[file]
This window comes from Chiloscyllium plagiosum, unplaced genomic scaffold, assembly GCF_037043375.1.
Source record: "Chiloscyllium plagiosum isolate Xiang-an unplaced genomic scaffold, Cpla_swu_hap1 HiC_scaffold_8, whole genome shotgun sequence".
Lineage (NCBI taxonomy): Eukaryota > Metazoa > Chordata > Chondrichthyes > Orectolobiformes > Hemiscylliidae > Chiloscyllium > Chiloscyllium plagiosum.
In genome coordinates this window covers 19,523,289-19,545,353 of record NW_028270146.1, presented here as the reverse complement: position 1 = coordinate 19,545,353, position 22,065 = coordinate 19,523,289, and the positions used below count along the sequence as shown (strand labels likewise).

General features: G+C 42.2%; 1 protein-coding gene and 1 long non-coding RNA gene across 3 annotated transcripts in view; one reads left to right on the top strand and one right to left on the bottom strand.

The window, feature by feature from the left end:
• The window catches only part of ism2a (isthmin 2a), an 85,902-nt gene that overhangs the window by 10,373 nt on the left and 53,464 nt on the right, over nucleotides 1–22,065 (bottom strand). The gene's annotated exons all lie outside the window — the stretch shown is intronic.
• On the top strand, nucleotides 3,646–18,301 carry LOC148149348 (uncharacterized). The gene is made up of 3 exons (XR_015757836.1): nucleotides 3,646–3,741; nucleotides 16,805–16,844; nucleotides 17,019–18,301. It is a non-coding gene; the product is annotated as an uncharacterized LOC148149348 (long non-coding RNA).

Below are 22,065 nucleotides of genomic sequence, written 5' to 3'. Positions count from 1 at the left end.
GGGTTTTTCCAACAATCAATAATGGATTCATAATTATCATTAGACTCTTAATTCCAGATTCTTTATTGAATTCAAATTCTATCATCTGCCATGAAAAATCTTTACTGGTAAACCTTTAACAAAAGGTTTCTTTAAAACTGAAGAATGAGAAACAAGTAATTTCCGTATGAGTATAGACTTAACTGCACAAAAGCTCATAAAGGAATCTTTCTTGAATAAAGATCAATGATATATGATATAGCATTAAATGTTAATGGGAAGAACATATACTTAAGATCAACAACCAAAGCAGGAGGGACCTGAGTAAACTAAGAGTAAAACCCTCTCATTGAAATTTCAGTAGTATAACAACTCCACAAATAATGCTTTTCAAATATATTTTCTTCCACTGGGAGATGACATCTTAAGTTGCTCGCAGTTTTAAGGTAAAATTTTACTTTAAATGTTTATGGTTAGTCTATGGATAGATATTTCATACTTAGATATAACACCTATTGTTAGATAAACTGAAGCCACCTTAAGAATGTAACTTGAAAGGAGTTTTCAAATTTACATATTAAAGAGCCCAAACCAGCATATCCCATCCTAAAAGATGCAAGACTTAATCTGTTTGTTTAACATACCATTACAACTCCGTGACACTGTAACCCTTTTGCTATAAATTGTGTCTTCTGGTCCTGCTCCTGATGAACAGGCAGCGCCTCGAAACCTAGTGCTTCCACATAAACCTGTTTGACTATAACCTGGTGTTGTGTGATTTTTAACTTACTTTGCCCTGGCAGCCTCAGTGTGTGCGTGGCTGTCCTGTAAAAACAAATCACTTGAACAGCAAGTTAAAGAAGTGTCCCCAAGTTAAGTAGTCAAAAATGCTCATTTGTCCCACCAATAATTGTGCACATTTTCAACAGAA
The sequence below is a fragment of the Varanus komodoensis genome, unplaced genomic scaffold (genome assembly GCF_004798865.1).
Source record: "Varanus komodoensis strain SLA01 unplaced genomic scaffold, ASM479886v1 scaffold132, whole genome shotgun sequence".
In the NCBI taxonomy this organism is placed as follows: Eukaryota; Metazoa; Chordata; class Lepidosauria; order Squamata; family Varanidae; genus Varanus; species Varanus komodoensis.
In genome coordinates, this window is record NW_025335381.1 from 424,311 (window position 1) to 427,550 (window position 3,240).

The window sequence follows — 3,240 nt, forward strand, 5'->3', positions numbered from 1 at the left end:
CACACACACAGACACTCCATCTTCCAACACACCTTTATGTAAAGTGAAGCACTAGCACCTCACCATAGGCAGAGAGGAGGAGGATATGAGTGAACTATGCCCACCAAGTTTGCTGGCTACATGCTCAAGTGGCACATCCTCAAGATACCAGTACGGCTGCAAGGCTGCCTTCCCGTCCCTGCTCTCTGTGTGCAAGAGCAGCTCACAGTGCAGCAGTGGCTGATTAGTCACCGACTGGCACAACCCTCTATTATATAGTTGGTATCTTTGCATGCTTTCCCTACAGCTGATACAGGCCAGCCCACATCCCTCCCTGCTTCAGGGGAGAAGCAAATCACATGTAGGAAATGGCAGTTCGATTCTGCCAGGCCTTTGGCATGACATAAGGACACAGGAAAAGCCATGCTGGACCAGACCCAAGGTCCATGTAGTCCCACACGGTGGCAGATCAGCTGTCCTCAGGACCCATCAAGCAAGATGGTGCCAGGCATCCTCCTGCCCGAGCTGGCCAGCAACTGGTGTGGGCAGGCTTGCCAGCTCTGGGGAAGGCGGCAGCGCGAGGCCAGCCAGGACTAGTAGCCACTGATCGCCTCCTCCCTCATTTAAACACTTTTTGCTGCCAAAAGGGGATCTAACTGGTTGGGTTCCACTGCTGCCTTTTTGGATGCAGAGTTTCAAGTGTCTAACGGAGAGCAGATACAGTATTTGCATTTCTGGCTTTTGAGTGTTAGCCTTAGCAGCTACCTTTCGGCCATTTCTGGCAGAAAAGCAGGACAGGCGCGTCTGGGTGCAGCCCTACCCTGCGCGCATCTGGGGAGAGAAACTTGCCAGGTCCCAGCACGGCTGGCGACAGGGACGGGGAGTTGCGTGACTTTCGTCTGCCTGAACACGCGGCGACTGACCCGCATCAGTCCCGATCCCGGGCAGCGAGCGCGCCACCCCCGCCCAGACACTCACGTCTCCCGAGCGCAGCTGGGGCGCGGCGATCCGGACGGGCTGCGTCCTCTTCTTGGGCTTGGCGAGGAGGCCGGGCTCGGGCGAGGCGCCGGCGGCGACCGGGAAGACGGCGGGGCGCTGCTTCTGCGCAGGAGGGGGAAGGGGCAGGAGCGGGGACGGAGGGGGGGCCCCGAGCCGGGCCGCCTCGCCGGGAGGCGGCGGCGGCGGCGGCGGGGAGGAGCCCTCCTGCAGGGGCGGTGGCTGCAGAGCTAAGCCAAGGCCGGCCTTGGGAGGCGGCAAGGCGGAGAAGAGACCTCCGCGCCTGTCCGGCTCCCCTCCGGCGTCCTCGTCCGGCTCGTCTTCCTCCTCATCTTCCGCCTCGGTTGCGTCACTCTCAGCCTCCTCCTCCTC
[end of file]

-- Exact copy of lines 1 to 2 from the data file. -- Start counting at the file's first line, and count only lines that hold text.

This window comes from Chiloscyllium plagiosum, unplaced genomic scaffold, assembly GCF_037043375.1.
Source record: "Chiloscyllium plagiosum isolate Xiang-an unplaced genomic scaffold, Cpla_swu_hap1 HiC_scaffold_8, whole genome shotgun sequence".